Reuters Health – 04/12/2020 – New findings confirm that endosomal-trafficking disruption is often involved in Alzheimer’s disease.
Endosomes are part of the intracellular transport pathway to and from the cell membrane. Endosomal trafficking has recently been validated as a contributor to the pathogenesis of Alzheimer’s disease, Dr. Scott A. Small of Columbia University Irving Medical Center, in New York City, explained in an email to Reuters Health.
“Still,” he added, “it remained possible that this pathway causes the disease only rarely.”
To investigate, Dr. Small and colleagues screened mice with a neuronal-selective knockout of the core of the retromer complex VPS35. This master conductor of endosomal traffic has been implicated in Alzheimer’s disease.
The researchers validated “three of the most relevant proteomic findings,” namely, the amino terminus of the transmembrane proteins APLP1 and CHL1, and the mid-domain of tau. They then set out “to determine the relationship of the three validated hits in the CSF of patients with AD with mild to moderate dementia.”
Using an assay that they had developed, they found that in more than 300 such patients the concentration of amino-terminal APLP1 and CHL1 in the cerebrospinal fluid (CSF) correlated with tau and phosphorylated tau. Similar results were seen in healthy controls, where the proteins correlated with tau and phosphorylated tau and were elevated in about 70% of patients in the prodromal stages of AD.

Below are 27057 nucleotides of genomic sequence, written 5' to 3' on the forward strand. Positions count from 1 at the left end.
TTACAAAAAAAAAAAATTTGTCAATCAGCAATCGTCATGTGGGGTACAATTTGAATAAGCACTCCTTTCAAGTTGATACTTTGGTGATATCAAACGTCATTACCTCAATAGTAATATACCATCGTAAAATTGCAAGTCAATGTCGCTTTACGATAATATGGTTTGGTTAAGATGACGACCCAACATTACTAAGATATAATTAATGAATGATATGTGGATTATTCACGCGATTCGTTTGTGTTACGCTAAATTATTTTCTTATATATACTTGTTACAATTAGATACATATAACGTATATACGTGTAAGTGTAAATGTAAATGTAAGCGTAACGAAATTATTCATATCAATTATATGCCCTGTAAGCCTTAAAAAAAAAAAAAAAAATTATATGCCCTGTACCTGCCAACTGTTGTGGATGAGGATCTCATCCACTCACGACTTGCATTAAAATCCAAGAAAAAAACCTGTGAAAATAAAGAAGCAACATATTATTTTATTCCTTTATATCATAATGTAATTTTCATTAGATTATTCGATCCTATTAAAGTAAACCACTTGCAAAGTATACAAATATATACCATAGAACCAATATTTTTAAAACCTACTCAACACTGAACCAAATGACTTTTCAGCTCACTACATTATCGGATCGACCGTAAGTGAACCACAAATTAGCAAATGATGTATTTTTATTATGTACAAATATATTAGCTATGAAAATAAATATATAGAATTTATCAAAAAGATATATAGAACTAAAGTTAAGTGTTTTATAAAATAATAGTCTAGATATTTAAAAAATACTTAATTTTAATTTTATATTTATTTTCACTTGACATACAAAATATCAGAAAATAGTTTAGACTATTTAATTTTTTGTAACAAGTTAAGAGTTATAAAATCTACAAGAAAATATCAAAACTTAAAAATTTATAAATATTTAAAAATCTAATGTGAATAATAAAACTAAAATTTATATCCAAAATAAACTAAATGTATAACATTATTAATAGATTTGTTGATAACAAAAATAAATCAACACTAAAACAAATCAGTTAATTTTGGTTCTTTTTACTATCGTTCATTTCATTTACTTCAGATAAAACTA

Nevertheless, without a much larger number of prodromal patients and controls, say the researchers, “we cannot establish precise diagnostic cutoffs for n-APLP1 or n-CHL1, as they currently exist for tau.”
“Based on the results,” concluded Dr. Small, “this pathway is found in the majority of patients tested. This biomarker might also be used for future drugs that are being designed to correct the defective pathway.”
The study had no commercial funding. Dr. Small and his coauthors are coinventors on patents related to the research.
SOURCE: https://bit.ly/2VB0r73 Science Translational Medicine, online November 25, 2020.
By David Douglas
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